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Wednesday, August 15, 2007

A small sheet of paper could pave the way for a new generation of environmentally friendly energy sources.

A battery that resembles a small sheet of paper could pave the way for a new generation of extremely flexible, cheap, and environmentally friendly energy sources.
A traditional battery has three key elements: an electrolyte solution made up of positive and negative ions, two electrodes made of different materials between which the ions flow, and a separator membrane through which positive and negative ions pass in opposite directions. Attempts to make batteries less bulky and more flexible have met with limited success, largely because of the challenges of combining these elements into thinner materials. A team of scientists headed by chemist Robert Linhardt, materials scientist Pulickel Ajayan, and engineer Omkaram Nalamasu of Rensselaer Polytechnic Institute in Troy, New York, wondered whether paper might be the answer.

To make the new battery, the researchers dissolved cellulose, a plant material used to make paper, in a liquid salt solution. They then added microscopic carbon nanotubes and let the mixture dry. Those steps yielded a thin film that resembled a piece of paper, which was white on one side and black with nanotubes on the other. To complete the battery, the team soaked the cellulose with a lithium hexafluorophosphate solution and covered the white side of the film with lithium metal. The carbon nanotubes served as one electrode and the lithium metal the other. The solution provided the electrolyte, and the cellulose worked as the spacer.

Each gram of paper produces about 10 milliamps of current at 2 volts, and the researchers were able to use the batteries to power a fan and LED light. Stacking multiple sheets increases the power, the team reports online this week in the Proceedings of the National Academy of Sciences. Unlike other flexible batteries, the paper battery is completely integrated, says Linhardt.

The battery has other advantages. It works in temperatures as high as 150°C and as low as -70°C, it retains the flexibility of paper, and, because it's made from 90% cellulose, it's cheap to manufacture. Its low toxicity also makes it an attractive power source for medical devices such as pacemakers and insulin pumps, Linhardt says.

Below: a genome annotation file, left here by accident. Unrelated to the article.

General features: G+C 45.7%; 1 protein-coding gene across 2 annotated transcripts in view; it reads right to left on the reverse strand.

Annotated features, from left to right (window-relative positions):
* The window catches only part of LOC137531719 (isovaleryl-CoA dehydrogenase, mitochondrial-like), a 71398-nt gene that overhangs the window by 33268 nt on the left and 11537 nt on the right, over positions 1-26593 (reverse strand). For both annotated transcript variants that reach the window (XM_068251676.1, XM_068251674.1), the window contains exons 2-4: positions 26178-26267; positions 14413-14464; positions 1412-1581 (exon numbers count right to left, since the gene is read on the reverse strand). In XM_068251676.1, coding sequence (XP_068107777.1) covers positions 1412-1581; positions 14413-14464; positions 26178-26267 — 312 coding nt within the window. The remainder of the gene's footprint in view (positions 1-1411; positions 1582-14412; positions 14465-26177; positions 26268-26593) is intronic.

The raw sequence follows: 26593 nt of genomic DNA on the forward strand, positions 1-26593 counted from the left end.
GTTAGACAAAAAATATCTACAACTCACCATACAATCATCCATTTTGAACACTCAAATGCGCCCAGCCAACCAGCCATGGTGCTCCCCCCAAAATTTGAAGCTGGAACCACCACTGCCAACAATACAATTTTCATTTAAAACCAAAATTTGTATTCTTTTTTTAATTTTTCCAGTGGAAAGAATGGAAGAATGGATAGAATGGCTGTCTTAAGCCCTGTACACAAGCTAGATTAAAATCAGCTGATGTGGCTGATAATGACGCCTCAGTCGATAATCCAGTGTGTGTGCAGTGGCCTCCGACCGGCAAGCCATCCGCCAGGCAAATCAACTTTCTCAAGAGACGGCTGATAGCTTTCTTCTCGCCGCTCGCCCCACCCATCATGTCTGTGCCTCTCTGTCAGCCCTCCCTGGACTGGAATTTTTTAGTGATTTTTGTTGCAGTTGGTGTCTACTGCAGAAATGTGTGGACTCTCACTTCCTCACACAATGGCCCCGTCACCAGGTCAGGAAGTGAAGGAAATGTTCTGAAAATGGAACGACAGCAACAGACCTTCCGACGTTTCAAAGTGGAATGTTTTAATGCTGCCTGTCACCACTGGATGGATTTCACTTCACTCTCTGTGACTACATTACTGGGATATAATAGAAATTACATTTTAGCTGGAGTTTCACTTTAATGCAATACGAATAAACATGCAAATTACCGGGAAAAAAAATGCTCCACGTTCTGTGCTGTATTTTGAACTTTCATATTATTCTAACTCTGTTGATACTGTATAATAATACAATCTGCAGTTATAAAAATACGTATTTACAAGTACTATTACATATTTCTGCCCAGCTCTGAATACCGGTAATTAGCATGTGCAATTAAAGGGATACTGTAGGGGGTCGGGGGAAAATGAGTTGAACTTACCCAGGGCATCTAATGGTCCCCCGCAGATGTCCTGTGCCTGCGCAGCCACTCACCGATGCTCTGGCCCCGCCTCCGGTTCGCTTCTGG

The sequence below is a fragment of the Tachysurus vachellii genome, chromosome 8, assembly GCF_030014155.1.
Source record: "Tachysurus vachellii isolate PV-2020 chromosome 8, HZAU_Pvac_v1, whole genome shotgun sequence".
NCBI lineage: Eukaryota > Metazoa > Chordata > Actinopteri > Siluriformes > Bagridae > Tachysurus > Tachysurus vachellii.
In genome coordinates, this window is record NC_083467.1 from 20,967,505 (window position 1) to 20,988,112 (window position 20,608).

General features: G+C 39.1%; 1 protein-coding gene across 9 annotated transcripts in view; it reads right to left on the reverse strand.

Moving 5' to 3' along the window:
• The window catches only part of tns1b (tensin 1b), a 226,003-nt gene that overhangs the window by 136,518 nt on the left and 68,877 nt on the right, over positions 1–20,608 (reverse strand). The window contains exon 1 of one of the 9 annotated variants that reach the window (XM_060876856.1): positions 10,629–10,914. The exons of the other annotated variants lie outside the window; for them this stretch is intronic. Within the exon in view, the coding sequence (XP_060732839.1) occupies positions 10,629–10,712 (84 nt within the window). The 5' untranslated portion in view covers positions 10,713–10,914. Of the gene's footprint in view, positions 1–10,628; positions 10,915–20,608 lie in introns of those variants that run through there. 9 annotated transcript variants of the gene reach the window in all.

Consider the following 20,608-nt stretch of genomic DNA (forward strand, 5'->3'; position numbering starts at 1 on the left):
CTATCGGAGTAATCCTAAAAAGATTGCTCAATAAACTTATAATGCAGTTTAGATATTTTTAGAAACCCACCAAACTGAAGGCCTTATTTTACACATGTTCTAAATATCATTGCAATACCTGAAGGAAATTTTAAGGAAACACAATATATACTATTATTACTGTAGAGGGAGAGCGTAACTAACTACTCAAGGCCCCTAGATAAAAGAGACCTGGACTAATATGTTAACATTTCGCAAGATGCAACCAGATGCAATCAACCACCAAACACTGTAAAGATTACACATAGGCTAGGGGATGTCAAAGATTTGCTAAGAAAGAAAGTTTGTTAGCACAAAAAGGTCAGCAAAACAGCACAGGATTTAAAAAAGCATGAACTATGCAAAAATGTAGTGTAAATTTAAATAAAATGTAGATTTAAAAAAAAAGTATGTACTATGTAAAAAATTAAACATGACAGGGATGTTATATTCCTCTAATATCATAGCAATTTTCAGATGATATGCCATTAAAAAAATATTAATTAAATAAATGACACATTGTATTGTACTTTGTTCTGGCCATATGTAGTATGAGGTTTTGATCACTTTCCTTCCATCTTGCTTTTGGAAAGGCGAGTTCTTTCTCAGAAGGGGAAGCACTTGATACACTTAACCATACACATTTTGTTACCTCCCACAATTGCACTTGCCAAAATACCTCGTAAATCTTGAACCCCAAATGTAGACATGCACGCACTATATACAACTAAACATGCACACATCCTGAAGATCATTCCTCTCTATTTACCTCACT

The initial results are "very encouraging," says electrical engineer Sandipan Pramanik of the University of Alberta in Edmonton, Canada. In addition to medical applications, he thinks the technology will provide a better way to charge cell phones and laptops. Before that happens, however, Pramanik says engineers will have to find a way to manufacture the paper batteries on a large scale.

How batteries work

How a Battery Works

A battery stores electricity for future use. It develops voltage from the chemical reaction produced when two unlike materials, such as the positive and negative plates, are immersed in the electrolyte, a solution of sulfuric acid and water. In a typical lead-acid battery, the voltage is approximately 2 volts per cell, for a total of 12 volts. Electricity flows from the battery as soon as there is a circuit between the positive and negative terminals. This happens when any load that needs electricity, such as the radio, is connected to the battery.

learn how a battery works from BCI

Most people don't realize that a lead-acid battery operates in a constant process of charge and discharge. When a battery is connected to a load that needs electricity, such as the starter in your car, current flows from the battery. The battery begins to be discharged.

In the reverse process, a battery becomes charged when current flows back into it, restoring the chemical difference between the plates. This happens when you're driving without any accessories and the alternator puts current back into the battery.

As a battery discharges, the lead plates become more chemically alike, the acid becomes weaker, and the voltage drops. Eventually the battery is so discharged that it can no longer deliver electricity at a useful voltage.

You can recharge a discharged battery by feeding electrical current back into it. A full charge restores the chemical difference between the plates and leaves the battery ready to deliver its full power.

This unique process of discharge and charge in the lead-acid battery means that energy can be discharged and restored over and over again. This is what's known as the cycling ability in a battery.

If the battery won't start your car, you usually refer to it as "dead," even though that's not technically correct. A battery that's merely discharged - from leaving your headlights on or from a damaged alternator -- can be recharged to its full capacity. But a battery that's at the end of its service life can't be recharged enough to restore it to a useful power level. Then it truly is dead, and must be replaced.

If the battery is discharged and not dead, you can jump-start it from another fully charged battery. About 30 minutes of driving should allow the alternator to fully charge the battery. But if the alternator or another part of the electrical system in your car is damaged, the battery will not recharge and a mechanic or service station also will not be able to recharge it. So if your battery keeps discharging, have your electrical system checked before you replace it. What looks like a bad battery could be an electrical system problem. If you have a bad component in the electrical system, it will keep draining a new battery, and you'll be stranded again and again

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